What Is “Regarded-As” Disability Discrimination?
It is against the law for any California employer to discriminate against an employee based on a disability. But is also unlawful for an employer to take an adverse action based on an employee’s perceived disability. This is known in legal parlance as “regarded-as” disability discrimination. It basically covers situations where an employer incorrectly assumes an employee has a disability and takes discriminatory action based on that false belief or contends an employee is unable to do a certain aspect of their job because of a perceived disability.
Ninth Circuit Reinstates Hawaii Discrimination Lawsuit
The U.S. Ninth Circuit Court of Appeals, which has federal appellate jurisdiction over California, recently weighed in with an important decision on the employee’s burden of proof in a regarded-as disability case. The lawsuit, Nunies v. Hie Holdings, Inc., centers on a series of amendments Congress made to the Americans with Disabilities Act (ADA) in 2008 affecting regarded-as discrimination.
The plaintiff in this case worked as a full-time delivery driver for the defendant. In 2013, the plaintiff asked for a transfer to a part-time warehouse position. The plaintiff said he made the request because he sustained a shoulder injury. The defendant claimed the plaintiff wanted to work fewer hours to “focus on his independent side-business.” In any event, the plaintiff’s supervisor initially granted the request, but after learning about the shoulder injury, the company decided to end the plaintiff’s employment instead. The defendant maintained that “budget cuts” eliminated the part-time position the plaintiff wanted.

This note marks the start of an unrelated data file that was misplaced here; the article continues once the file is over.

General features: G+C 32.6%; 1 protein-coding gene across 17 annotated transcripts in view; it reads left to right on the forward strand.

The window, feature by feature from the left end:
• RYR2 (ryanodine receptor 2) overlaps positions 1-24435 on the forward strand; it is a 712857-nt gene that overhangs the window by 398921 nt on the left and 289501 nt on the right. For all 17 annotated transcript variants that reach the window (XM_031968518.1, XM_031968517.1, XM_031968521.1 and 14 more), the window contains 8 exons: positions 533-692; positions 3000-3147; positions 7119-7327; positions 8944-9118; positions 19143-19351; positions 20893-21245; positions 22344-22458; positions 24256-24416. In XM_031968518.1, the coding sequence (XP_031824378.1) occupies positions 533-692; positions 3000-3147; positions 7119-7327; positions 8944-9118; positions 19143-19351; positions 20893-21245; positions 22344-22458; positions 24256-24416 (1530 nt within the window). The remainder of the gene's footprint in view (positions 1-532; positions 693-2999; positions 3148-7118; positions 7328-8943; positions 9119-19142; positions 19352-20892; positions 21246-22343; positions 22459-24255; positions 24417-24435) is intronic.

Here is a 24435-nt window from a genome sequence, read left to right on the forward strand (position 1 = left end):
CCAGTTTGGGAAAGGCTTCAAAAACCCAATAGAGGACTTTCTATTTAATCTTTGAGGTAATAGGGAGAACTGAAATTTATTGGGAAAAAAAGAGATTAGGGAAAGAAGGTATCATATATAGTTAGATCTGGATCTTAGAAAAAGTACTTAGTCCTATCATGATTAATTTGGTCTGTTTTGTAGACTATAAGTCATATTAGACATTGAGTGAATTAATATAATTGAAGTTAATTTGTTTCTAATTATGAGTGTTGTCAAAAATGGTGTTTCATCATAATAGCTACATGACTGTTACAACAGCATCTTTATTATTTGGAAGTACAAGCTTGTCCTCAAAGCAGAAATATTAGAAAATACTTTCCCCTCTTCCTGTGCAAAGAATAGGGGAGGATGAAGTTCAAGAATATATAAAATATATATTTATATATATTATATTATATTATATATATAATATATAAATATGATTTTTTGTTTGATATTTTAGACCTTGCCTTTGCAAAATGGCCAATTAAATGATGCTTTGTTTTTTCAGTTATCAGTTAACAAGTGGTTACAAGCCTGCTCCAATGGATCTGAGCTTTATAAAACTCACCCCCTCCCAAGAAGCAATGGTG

In 2015, the plaintiff sued his ex-employer under the ADA and Hawaii state law. The defendant moved to dismiss, arguing the plaintiff was not legally disabled, noting his shoulder injury was now healed. The trial court agreed with the defense, noting that the plaintiff could not even pursue a claim for regarded-as discrimination because he “did not come forward with any evidence that [the defendant] subjectively believed that [the plaintiff] was substantially limited in a major life activity.”
The Ninth Circuit, however, ruled this was the incorrect legal standard for assessing the plaintiff’s allegations. Under the 2008 Americans with Disabilities amendments, a plaintiff alleging regarded-as discrimination no longer needs to show that the defendant “subjectively believed that Plaintiff is substantially limited in a major life activity.” In fact, the amended law says just the opposite–an employer is liable for discrimination if it subjects an employee to adverse action “because of an actual or perceived physical or mental impairment whether or not the impairment limits or is perceived to limit a major life activity.”
Here, the Ninth Circuit noted the plaintiff presented evidence that the defendant took an adverse action–rejecting the transfer request–after learning about his shoulder injury. This was enough to support an inference that the plaintiff was forced to quit based on a perceived disability. At the very least, it was enough to send the case to a jury.
Need More Information About Regarded-As Disability Discrimination?
As this case shows, the law with respect to regarded-as disability discrimination is often not well understood. Indeed, many employers may be running afoul of the law without realizing it. If you are an employee who has been fired, demoted, or otherwise mistreated at work based on a perceived medical condition, you should speak with a qualified California employment law attorney as soon as possible.